The United States was quick off the blocks in its vaccination campaign but its pace has now slackened considerably. Earlier in the year, the world looked on with envy as the U.S. got jabs into arms at lighting speed but by early August, it had only managed to fully vaccinate around 50 percent of its population. Many of the countries that looked on with envy back in February and March have now surpassed the U.S. in term of full vaccinations and the list includes Germany (54 percent), Spain (60 percent) and Canada (62 percent), according to Our World in Data.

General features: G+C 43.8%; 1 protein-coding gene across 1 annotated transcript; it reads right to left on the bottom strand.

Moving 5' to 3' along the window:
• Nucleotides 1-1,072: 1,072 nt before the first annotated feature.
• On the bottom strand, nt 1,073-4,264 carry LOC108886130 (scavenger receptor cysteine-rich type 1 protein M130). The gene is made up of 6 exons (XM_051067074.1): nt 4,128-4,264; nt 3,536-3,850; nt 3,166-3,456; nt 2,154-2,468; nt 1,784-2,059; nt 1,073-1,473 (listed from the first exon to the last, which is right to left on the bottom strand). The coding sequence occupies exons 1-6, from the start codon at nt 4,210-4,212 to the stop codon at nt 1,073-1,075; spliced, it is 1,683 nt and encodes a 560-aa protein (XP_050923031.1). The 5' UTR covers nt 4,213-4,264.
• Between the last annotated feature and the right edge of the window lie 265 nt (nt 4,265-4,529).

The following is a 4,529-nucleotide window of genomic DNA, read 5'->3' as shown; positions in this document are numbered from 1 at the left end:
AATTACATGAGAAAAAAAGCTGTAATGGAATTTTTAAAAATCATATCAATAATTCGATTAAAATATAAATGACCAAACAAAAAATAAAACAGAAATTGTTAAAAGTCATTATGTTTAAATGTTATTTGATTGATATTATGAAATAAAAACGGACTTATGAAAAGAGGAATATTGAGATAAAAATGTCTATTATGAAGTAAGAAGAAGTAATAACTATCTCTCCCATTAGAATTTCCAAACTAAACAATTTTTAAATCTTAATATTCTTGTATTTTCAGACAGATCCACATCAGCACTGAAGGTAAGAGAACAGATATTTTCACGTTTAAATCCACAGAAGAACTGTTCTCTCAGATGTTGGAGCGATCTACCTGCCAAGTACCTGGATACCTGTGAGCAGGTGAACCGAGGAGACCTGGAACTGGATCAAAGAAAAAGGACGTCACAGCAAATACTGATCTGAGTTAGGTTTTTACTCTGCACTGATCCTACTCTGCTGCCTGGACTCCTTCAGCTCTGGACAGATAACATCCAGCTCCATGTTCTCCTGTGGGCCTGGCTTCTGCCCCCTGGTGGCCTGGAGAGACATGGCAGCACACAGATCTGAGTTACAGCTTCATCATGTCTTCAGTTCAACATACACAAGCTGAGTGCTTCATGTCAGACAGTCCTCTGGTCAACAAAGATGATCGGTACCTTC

The current level of vaccination in the U.S. is not high enough to stop the spread of the highly infectious Delta variant of COVID-19. Almost all states have seen their case count grow over the past two weeks, eleven of them significantly. Among the latter group are Alabama, which has the lowest rate of full vaccination in the U.S. at just 34.9 percent, as well as Mississippi (35.17 percent) and Wyoming (36.99 percent). At the opposite end of the U.S. vaccination league, Vermont has the highest share of fully vaccinated inhabitants at almost 68 percent while Massachusetts, Maine, Connecticut and Rhode Island all have rates of 60 percent or higher. Here, new cases stagnated or were up slightly.